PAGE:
""What did your grandmother smell like?"
I lie to her the way I always do, a lie stolen from a book. "Like lavender," stomach churning over the memory of sour sweat and snuff." (Allison 54)
"I've these pictures my mama gave me - stained sepia prints of bare dirt yards, plank porches, and step after step of children - cousins, uncles, aunts; mysteries. The mystery is how many no one remembers. I show them to Jesse, not saying who they are, and when she laughs at the broken teeth, torn overalls, the dirt, I set my teeth at what I do not want to remember and cannot forget." (54)
"I think of all the times my hands have curled into fists, when I have just barely held on. I open my mouth, close it, can't speak. What could I say now? All the times I have not spoken before, all the things I just could not tell her, the shame, the self-hatred, the fear; all of that hangs between us now - a wall I cannot tear down." (57)The narrator is a lesbian; the line between her sexual preference and her continual sexual abuse by male family members can be clearly drawn.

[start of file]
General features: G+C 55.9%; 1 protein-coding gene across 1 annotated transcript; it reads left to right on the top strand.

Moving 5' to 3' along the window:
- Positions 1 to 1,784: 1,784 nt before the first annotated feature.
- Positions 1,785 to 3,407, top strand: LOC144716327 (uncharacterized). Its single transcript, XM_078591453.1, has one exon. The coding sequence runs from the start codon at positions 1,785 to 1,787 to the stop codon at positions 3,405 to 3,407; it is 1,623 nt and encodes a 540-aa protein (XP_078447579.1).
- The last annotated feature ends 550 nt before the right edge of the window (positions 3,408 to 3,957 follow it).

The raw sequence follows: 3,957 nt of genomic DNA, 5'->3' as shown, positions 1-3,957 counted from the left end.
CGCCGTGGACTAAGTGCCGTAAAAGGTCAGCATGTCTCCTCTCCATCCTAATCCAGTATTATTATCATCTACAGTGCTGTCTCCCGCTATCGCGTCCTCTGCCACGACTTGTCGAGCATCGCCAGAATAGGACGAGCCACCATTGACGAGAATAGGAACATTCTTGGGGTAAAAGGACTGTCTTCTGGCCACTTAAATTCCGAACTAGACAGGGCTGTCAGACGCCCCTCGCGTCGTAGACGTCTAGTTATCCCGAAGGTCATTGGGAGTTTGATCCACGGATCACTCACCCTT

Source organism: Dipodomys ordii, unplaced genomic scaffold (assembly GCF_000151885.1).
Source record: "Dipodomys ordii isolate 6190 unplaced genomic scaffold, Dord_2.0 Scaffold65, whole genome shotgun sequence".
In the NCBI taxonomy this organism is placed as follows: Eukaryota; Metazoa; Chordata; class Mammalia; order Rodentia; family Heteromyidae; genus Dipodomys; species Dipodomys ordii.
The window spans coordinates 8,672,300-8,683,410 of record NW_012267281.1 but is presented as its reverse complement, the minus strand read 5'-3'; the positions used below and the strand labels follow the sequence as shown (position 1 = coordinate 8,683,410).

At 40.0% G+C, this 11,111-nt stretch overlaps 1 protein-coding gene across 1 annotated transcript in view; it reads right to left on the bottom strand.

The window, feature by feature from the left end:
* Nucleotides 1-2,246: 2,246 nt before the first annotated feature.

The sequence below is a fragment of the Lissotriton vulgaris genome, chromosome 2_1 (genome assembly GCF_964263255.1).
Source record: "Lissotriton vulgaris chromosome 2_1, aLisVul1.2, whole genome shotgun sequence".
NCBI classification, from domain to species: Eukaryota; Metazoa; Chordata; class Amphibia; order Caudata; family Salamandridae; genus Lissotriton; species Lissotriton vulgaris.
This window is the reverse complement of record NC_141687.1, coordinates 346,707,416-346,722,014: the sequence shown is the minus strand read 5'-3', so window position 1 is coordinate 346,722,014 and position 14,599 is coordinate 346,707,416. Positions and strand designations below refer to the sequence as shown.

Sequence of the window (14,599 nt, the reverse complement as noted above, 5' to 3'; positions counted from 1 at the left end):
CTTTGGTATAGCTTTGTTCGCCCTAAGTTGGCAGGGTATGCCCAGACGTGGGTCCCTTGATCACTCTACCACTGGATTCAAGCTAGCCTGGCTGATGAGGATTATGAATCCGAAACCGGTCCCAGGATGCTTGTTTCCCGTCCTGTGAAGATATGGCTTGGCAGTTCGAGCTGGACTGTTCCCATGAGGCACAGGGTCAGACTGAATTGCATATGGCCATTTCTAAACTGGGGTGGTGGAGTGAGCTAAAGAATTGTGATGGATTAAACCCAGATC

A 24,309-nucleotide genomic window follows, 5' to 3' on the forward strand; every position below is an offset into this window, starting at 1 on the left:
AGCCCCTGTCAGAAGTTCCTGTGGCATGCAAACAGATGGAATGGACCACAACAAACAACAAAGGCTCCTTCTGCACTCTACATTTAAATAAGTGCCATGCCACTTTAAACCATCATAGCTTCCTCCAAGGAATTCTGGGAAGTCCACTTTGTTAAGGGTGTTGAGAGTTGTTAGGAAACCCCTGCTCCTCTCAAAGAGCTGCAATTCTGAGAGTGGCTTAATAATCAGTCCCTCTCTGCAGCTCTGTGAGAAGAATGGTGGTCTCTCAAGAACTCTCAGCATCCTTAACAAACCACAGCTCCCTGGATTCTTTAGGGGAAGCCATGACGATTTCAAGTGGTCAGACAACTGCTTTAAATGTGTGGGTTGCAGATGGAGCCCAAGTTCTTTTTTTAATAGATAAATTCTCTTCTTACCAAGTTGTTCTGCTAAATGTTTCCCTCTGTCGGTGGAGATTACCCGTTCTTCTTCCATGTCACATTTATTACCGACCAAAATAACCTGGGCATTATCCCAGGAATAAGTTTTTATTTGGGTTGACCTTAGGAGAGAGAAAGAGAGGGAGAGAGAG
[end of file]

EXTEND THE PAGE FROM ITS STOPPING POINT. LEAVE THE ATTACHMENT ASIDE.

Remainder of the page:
"Almost always, we were raped, my cousins and I. That was some kind of joke, too.She also adamantly opposes the idea of having children of her own one day. This is most likely a direct result of her family experiences and she does not wish to continue the dysfunction.
What's a South Carolina virgin?
'At's a ten-year-old can run fast." (54-55)
"Jesse wraps her arms around my stomach, presses her belly into my back. I relax against her. "You sure you can't have children?" she asks. "I sure would like to see what your kids would turn out to be like."
I stiffen, say, "I can't have children. I've never wanted children."
...I would like to turn around and talk to her, tell her..."I've got a dust river in my head, a river of names endlessly repeating. That dirty water rises in me, all those children screaming out their lives in my memory, and I become someone else, someone I have tried so hard not to be." (57)